The decline in oil revenues, together with the real-term reduction in non-oil revenues, has resulted in a rocketing of public deficit. However, the government has not reduced social spending in the same proportion. The deficit is largely being financed through monetisation, as well as via Russian and Chinese loans that are subject to “loan against oil” terms. Venezuela has been accumulating arrears on its principal payments on its sovereign and quasi-sovereign (PDVSA) debts to private creditors since the 2nd November 2017, and on payments to the Inter-American Bank of Development since the 14th December 2017. The country is facing the need to restructure its debt in order to recover access to international financing. Russia has granted it a restructuring covering USD 3.15 billion relating to payments due over the next six years. However, a more comprehensive restructuring appears to be more difficult following an unfruitful first round of meetings with creditors, while arrears keep accumulating. US sanctions against certain Venezuelan officials, including lead negotiator Tareck El Aissami (accused of drug trafficking), will prevent any US creditor from taking part in these negotiations and, hence, forbid any refinancing.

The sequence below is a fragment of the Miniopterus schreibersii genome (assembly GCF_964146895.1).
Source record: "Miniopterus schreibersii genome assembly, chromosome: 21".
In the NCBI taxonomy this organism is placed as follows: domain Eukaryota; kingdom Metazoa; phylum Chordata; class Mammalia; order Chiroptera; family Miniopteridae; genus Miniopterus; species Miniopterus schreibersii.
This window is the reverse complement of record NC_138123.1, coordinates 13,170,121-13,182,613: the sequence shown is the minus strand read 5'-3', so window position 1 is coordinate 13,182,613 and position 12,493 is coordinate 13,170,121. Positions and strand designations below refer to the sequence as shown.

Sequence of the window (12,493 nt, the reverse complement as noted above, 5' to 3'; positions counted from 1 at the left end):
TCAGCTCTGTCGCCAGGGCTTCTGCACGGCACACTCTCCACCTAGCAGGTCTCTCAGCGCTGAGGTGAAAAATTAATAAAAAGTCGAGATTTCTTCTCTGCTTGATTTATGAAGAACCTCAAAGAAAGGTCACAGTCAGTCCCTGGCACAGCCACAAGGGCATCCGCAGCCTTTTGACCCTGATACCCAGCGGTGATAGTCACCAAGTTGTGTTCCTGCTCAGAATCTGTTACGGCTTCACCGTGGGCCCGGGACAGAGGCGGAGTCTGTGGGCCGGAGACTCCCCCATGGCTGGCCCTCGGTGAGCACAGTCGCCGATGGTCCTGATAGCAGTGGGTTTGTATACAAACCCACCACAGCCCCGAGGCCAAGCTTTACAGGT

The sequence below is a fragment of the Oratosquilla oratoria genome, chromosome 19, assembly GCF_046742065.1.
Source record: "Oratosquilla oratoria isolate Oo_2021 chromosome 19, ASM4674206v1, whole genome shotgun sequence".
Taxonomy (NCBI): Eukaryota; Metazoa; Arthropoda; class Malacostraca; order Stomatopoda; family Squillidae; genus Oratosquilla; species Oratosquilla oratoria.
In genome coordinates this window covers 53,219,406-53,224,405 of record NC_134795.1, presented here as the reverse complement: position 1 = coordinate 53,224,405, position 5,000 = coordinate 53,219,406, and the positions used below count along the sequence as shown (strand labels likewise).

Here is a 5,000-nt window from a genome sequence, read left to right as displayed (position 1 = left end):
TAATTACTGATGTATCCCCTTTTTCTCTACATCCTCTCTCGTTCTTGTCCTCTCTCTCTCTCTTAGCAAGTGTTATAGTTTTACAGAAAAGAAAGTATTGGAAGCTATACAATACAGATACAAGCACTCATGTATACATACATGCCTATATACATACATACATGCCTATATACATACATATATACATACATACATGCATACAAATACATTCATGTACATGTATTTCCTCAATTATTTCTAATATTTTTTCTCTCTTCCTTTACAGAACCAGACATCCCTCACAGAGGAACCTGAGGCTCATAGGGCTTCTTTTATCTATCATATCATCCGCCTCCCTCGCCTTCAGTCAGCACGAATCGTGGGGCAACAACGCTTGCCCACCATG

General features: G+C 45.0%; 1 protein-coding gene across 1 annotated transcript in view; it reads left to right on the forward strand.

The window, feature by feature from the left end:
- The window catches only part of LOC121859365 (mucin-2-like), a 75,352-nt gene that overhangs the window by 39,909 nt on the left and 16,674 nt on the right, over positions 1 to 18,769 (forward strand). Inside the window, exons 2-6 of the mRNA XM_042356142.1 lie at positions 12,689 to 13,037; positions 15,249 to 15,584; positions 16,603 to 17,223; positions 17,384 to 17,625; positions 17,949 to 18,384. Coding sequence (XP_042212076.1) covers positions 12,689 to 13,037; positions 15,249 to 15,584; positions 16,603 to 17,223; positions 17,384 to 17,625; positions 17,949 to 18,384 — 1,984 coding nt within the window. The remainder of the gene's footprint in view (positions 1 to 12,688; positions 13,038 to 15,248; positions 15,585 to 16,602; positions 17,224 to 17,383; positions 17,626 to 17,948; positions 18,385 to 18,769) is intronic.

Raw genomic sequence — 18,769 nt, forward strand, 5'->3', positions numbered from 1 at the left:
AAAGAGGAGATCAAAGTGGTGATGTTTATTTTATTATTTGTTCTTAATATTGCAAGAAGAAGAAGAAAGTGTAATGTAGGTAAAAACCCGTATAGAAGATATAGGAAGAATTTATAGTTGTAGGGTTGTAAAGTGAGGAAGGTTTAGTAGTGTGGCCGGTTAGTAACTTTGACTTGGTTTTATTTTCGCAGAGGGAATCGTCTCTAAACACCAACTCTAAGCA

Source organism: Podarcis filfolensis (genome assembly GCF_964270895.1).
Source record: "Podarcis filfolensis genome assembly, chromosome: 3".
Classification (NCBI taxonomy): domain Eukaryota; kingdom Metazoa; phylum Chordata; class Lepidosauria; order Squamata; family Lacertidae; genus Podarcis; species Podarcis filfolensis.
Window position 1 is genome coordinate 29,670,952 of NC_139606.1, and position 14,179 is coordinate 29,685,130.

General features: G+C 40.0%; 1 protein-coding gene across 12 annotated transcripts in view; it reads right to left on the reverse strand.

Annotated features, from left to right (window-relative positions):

In terms of the current account, the trade balance should be slightly in surplus. This is a reflection of the contraction in imports (from USD 33.3 billion to USD 15.5 billion between 2015 and 2017) and a moderate decrease in oil exports, thanks to the recovery in oil prices. This surplus will offset the deficit in services, linked with the collapse in tourism and the cost of oil industry engineering services, as well as the high cost of debt servicing. However, the small current account surplus and the very low level of FDI will not be enough to meet the totality of the country’s payment deadlines. This could still help soften the decline in currency reserves (at USD 9.9 billion in November 2017, including gold), even though it will not stop a further decline of the bolivar, due partly to capital outflows.